Somalia: UN’s late declaration of famine in 2011 cost lives

The United Nations has admitted that a delay in declaring a famine in Somalia in 2011 cost additional lives, after a new report revealed that more than a quarter of a million people died, half of them young children.

The Rohingyas are fall guys in Burma's race to harness chauvinism

Sittwe, the capital of Arakan state, is little more than a sleepy, dusty, overgrown village. Time appears to have stopped not long after the British left in 1948. Opposite the town’s golden zeydi, its Buddhist stupa, are the green-painted ruins of a mosque, but today there are few other obvious signs of last year’s violence. The great bulk of the town’s Muslim population has been banished to the outskirts: fishermen’s shacks and a sprawling camp where 7,000 men, women and children live under canvas.

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Lake Garda
Minoan Crete and Santorini
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Fishing for votes with Nigel Farage: The Ukip leader shows how he can work an audience as he casts his line to the disaffected of Grimsby

Fishing is on Nigel Farage's mind

Ukip leader casts a line to the disaffected
Who is bombing whom in the Middle East? It's amazing they don't all hit each other

Who is bombing whom in the Middle East?

Robert Fisk untangles the countries and factions
China's influence on fashion: At the top of the game both creatively and commercially

China's influence on fashion

At the top of the game both creatively and commercially
Lord O’Donnell: Former cabinet secretary on the election and life away from the levers of power

The man known as GOD has a reputation for getting the job done

Lord O'Donnell's three principles of rule
Rainbow shades: It's all bright on the night

Rainbow shades

It's all bright on the night
'It was first time I had ever tasted chocolate. I kept a piece, and when Amsterdam was liberated, I gave it to the first Allied soldier I saw'

Bread from heaven

Dutch survivors thank RAF for World War II drop that saved millions
Britain will be 'run for the wealthy and powerful' if Tories retain power - Labour

How 'the Axe' helped Labour

UK will be 'run for the wealthy and powerful' if Tories retain power
Rare and exclusive video shows the horrific price paid by activists for challenging the rule of jihadist extremists in Syria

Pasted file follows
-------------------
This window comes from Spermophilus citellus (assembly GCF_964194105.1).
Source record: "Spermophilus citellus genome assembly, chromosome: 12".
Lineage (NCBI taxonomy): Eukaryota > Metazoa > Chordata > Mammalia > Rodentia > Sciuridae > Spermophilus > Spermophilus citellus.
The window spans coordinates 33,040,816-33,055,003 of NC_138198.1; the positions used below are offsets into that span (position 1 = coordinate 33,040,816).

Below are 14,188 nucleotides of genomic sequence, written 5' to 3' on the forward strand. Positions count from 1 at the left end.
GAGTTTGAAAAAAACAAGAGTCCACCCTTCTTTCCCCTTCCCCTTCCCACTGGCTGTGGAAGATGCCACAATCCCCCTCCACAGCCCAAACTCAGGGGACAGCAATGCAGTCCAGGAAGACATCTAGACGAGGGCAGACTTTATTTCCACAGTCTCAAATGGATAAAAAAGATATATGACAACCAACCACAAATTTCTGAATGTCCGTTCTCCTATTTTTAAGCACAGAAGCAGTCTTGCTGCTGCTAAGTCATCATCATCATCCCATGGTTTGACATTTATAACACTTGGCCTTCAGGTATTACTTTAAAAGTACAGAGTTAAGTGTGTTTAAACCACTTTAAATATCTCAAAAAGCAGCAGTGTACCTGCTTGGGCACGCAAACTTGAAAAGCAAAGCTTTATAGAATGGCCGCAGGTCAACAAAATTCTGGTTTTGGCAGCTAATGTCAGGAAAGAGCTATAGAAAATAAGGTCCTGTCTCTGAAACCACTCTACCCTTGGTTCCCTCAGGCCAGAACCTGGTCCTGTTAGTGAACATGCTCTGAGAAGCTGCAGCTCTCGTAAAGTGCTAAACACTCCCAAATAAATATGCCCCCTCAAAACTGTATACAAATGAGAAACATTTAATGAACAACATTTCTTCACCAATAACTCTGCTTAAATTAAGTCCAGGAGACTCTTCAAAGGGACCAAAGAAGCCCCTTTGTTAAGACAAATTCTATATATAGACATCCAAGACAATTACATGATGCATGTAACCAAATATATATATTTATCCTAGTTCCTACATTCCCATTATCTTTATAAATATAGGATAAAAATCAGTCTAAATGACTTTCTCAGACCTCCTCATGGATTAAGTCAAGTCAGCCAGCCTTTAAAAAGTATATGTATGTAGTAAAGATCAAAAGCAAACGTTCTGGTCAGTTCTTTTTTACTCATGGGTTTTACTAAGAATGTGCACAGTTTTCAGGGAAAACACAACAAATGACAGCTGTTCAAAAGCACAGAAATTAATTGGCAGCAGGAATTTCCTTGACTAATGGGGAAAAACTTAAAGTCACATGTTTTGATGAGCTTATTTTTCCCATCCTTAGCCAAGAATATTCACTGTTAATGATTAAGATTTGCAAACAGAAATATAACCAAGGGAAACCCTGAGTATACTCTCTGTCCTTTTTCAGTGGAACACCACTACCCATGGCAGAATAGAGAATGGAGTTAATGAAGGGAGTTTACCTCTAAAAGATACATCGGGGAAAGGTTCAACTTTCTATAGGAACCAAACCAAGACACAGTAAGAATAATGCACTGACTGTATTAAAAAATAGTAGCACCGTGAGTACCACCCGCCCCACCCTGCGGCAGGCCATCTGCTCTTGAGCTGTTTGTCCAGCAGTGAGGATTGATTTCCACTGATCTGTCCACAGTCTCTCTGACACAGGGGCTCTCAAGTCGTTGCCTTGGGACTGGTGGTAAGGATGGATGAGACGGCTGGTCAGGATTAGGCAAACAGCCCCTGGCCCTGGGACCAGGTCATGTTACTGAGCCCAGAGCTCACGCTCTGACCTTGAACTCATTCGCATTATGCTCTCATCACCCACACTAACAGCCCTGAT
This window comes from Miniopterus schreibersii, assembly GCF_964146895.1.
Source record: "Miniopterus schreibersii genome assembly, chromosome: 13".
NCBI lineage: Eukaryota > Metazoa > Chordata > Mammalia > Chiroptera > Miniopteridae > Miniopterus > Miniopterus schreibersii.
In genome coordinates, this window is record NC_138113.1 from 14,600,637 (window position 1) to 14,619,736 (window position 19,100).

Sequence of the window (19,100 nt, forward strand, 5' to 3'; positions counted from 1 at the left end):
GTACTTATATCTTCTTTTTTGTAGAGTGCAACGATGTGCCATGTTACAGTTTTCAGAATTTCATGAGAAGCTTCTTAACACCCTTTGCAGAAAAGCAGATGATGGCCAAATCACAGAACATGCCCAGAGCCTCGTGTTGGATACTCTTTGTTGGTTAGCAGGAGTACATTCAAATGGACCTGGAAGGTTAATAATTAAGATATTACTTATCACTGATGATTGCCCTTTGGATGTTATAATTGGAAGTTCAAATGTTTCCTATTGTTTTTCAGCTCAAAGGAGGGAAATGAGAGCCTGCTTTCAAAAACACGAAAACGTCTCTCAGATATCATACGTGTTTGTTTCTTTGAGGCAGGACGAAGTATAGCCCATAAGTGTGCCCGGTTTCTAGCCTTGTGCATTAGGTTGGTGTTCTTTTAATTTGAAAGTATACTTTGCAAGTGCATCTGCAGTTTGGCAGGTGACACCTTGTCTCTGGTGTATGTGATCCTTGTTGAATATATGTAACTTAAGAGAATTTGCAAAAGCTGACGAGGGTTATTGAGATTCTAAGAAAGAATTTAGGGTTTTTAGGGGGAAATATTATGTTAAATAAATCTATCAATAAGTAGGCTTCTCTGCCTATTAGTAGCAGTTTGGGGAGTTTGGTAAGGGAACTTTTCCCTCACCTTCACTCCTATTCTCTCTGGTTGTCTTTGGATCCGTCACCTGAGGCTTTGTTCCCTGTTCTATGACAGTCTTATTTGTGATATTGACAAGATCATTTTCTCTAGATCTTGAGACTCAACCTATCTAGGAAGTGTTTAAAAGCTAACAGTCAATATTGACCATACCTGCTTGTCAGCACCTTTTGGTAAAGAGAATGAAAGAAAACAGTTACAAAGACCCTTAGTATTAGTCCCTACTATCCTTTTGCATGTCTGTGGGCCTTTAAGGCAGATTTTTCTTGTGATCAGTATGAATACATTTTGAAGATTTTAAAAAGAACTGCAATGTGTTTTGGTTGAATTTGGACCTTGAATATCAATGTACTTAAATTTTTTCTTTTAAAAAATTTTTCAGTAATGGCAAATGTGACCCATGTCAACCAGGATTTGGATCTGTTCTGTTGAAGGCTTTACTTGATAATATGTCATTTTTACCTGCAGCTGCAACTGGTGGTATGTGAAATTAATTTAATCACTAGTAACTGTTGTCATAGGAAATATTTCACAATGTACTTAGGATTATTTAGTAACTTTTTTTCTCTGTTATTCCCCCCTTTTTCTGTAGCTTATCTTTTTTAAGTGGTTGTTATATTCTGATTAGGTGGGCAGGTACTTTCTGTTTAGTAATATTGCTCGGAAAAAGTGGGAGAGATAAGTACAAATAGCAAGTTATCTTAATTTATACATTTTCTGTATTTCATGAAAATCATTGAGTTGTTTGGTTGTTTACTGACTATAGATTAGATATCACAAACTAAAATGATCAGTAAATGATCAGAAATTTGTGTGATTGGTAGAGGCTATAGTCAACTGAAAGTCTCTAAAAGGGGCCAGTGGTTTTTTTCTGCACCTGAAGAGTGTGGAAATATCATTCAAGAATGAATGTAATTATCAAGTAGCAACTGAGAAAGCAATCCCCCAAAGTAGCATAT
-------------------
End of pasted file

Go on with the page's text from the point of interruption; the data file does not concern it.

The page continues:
The price to be paid for challenging the rule of extremists

A revolution now 'consuming its own children'
Welcome to the world of Megagames

Welcome to the world of Megagames

300 players take part in Watch the Skies! board game in London
'Nymphomaniac' actress reveals what it was really like to star in one of the most explicit films ever

Charlotte Gainsbourg on 'Nymphomaniac'

Starring in one of the most explicit films ever
Robert Fisk in Abu Dhabi: The Emirates' out-of-sight migrant workers helping to build the dream projects of its rulers

Robert Fisk in Abu Dhabi

The Emirates' out-of-sight migrant workers helping to build the dream projects of its rulers
Vince Cable interview: Charging fees for employment tribunals was 'a very bad move'

Vince Cable exclusive interview

Charging fees for employment tribunals was 'a very bad move'
Iwan Rheon interview: Game of Thrones star returns to his Welsh roots to record debut album

Iwan Rheon is returning to his Welsh roots

Rheon is best known for his role as the Bastard of Bolton. It's gruelling playing a sadistic torturer, he tells Craig McLean, but it hasn't stopped him recording an album of Welsh psychedelia
Morne Hardenberg interview: Cameraman for BBC's upcoming show Shark on filming the ocean's most dangerous predator

It's time for my close-up

Meet the man who films great whites for a living
Increasing numbers of homeless people in America keep their mobile phones on the streets

Homeless people keep mobile phones

A homeless person with a smartphone is a common sight in the US. And that's creating a network where the 'hobo' community can share information - and fight stigma - like never before